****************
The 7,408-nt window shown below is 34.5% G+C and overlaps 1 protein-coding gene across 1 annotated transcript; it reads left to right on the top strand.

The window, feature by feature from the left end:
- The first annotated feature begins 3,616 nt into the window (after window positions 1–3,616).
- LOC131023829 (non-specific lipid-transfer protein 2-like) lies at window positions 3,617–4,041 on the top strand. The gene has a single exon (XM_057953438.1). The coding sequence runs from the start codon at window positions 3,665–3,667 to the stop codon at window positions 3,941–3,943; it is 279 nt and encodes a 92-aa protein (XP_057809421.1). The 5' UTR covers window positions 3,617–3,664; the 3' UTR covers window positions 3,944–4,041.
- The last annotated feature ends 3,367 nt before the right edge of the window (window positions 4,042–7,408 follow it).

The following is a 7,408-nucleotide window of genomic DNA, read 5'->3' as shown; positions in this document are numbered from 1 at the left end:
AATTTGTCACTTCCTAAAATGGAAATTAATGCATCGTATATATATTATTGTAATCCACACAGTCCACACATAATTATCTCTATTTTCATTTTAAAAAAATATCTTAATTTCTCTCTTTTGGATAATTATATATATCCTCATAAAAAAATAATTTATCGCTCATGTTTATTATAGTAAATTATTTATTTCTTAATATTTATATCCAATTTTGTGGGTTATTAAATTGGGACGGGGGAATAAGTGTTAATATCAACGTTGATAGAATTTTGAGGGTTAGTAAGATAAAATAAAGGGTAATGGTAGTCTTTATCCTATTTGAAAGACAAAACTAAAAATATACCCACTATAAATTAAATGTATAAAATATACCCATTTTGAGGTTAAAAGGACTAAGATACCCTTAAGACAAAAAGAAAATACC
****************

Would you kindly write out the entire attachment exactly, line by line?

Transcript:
The 7,408-nt window shown below is 34.5% G+C and overlaps 1 protein-coding gene across 1 annotated transcript; it reads left to right on the top strand.

The window, feature by feature from the left end:
- The first annotated feature begins 3,616 nt into the window (after window positions 1–3,616).
- LOC131023829 (non-specific lipid-transfer protein 2-like) lies at window positions 3,617–4,041 on the top strand. The gene has a single exon (XM_057953438.1). The coding sequence runs from the start codon at window positions 3,665–3,667 to the stop codon at window positions 3,941–3,943; it is 279 nt and encodes a 92-aa protein (XP_057809421.1). The 5' UTR covers window positions 3,617–3,664; the 3' UTR covers window positions 3,944–4,041.
- The last annotated feature ends 3,367 nt before the right edge of the window (window positions 4,042–7,408 follow it).

The following is a 7,408-nucleotide window of genomic DNA, read 5'->3' as shown; positions in this document are numbered from 1 at the left end:
AATTTGTCACTTCCTAAAATGGAAATTAATGCATCGTATATATATTATTGTAATCCACACAGTCCACACATAATTATCTCTATTTTCATTTTAAAAAAATATCTTAATTTCTCTCTTTTGGATAATTATATATATCCTCATAAAAAAATAATTTATCGCTCATGTTTATTATAGTAAATTATTTATTTCTTAATATTTATATCCAATTTTGTGGGTTATTAAATTGGGACGGGGGAATAAGTGTTAATATCAACGTTGATAGAATTTTGAGGGTTAGTAAGATAAAATAAAGGGTAATGGTAGTCTTTATCCTATTTGAAAGACAAAACTAAAAATATACCCACTATAAATTAAATGTATAAAATATACCCATTTTGAGGTTAAAAGGACTAAGATACCCTTAAGACAAAAAGAAAATACC